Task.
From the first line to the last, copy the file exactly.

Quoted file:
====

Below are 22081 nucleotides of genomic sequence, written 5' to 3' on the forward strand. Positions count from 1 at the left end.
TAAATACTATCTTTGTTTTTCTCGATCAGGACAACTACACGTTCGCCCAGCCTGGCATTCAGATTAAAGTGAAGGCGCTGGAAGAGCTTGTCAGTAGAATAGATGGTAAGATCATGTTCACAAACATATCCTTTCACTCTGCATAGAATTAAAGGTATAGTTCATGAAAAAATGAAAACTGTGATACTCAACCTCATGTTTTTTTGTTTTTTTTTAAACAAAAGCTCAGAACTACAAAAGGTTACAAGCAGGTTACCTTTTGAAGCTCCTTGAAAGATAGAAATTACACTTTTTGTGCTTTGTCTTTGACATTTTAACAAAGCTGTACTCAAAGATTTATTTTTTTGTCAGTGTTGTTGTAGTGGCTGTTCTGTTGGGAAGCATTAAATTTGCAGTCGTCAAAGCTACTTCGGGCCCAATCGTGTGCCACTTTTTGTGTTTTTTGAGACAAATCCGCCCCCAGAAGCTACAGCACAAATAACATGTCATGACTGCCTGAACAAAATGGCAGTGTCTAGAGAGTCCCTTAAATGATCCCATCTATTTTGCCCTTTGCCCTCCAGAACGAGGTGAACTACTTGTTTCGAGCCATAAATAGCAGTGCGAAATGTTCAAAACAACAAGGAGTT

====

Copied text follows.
Below are 22081 nucleotides of genomic sequence, written 5' to 3' on the forward strand. Positions count from 1 at the left end.
TAAATACTATCTTTGTTTTTCTCGATCAGGACAACTACACGTTCGCCCAGCCTGGCATTCAGATTAAAGTGAAGGCGCTGGAAGAGCTTGTCAGTAGAATAGATGGTAAGATCATGTTCACAAACATATCCTTTCACTCTGCATAGAATTAAAGGTATAGTTCATGAAAAAATGAAAACTGTGATACTCAACCTCATGTTTTTTTGTTTTTTTTTAAACAAAAGCTCAGAACTACAAAAGGTTACAAGCAGGTTACCTTTTGAAGCTCCTTGAAAGATAGAAATTACACTTTTTGTGCTTTGTCTTTGACATTTTAACAAAGCTGTACTCAAAGATTTATTTTTTTGTCAGTGTTGTTGTAGTGGCTGTTCTGTTGGGAAGCATTAAATTTGCAGTCGTCAAAGCTACTTCGGGCCCAATCGTGTGCCACTTTTTGTGTTTTTTGAGACAAATCCGCCCCCAGAAGCTACAGCACAAATAACATGTCATGACTGCCTGAACAAAATGGCAGTGTCTAGAGAGTCCCTTAAATGATCCCATCTATTTTGCCCTTTGCCCTCCAGAACGAGGTGAACTACTTGTTTCGAGCCATAAATAGCAGTGCGAAATGTTCAAAACAACAAGGAGTT